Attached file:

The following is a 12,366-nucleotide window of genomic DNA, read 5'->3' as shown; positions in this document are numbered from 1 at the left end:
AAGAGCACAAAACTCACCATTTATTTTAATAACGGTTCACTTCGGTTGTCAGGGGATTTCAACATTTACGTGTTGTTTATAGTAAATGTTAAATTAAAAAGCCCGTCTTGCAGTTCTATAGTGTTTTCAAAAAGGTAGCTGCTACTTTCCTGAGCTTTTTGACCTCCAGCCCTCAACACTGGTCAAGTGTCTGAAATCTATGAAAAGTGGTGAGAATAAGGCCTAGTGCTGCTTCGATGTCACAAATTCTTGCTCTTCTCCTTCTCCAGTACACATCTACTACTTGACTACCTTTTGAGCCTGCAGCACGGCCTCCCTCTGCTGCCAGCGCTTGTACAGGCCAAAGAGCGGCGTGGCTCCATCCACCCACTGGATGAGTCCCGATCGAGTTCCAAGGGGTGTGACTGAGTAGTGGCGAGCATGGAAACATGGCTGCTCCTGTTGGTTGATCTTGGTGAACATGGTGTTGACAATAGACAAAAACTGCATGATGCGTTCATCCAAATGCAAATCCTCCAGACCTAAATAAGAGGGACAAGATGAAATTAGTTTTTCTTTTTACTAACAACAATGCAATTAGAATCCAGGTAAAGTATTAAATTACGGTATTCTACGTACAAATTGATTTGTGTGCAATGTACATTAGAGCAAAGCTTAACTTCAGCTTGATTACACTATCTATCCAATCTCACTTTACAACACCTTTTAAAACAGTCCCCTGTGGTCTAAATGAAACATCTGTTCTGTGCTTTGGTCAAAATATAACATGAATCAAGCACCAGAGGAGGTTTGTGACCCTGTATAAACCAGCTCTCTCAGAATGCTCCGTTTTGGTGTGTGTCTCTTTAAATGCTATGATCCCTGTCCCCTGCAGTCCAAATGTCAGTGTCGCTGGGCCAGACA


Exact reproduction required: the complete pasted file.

The following is a 12,366-nucleotide window of genomic DNA, read 5'->3' as shown; positions in this document are numbered from 1 at the left end:
AAGAGCACAAAACTCACCATTTATTTTAATAACGGTTCACTTCGGTTGTCAGGGGATTTCAACATTTACGTGTTGTTTATAGTAAATGTTAAATTAAAAAGCCCGTCTTGCAGTTCTATAGTGTTTTCAAAAAGGTAGCTGCTACTTTCCTGAGCTTTTTGACCTCCAGCCCTCAACACTGGTCAAGTGTCTGAAATCTATGAAAAGTGGTGAGAATAAGGCCTAGTGCTGCTTCGATGTCACAAATTCTTGCTCTTCTCCTTCTCCAGTACACATCTACTACTTGACTACCTTTTGAGCCTGCAGCACGGCCTCCCTCTGCTGCCAGCGCTTGTACAGGCCAAAGAGCGGCGTGGCTCCATCCACCCACTGGATGAGTCCCGATCGAGTTCCAAGGGGTGTGACTGAGTAGTGGCGAGCATGGAAACATGGCTGCTCCTGTTGGTTGATCTTGGTGAACATGGTGTTGACAATAGACAAAAACTGCATGATGCGTTCATCCAAATGCAAATCCTCCAGACCTAAATAAGAGGGACAAGATGAAATTAGTTTTTCTTTTTACTAACAACAATGCAATTAGAATCCAGGTAAAGTATTAAATTACGGTATTCTACGTACAAATTGATTTGTGTGCAATGTACATTAGAGCAAAGCTTAACTTCAGCTTGATTACACTATCTATCCAATCTCACTTTACAACACCTTTTAAAACAGTCCCCTGTGGTCTAAATGAAACATCTGTTCTGTGCTTTGGTCAAAATATAACATGAATCAAGCACCAGAGGAGGTTTGTGACCCTGTATAAACCAGCTCTCTCAGAATGCTCCGTTTTGGTGTGTGTCTCTTTAAATGCTATGATCCCTGTCCCCTGCAGTCCAAATGTCAGTGTCGCTGGGCCAGACA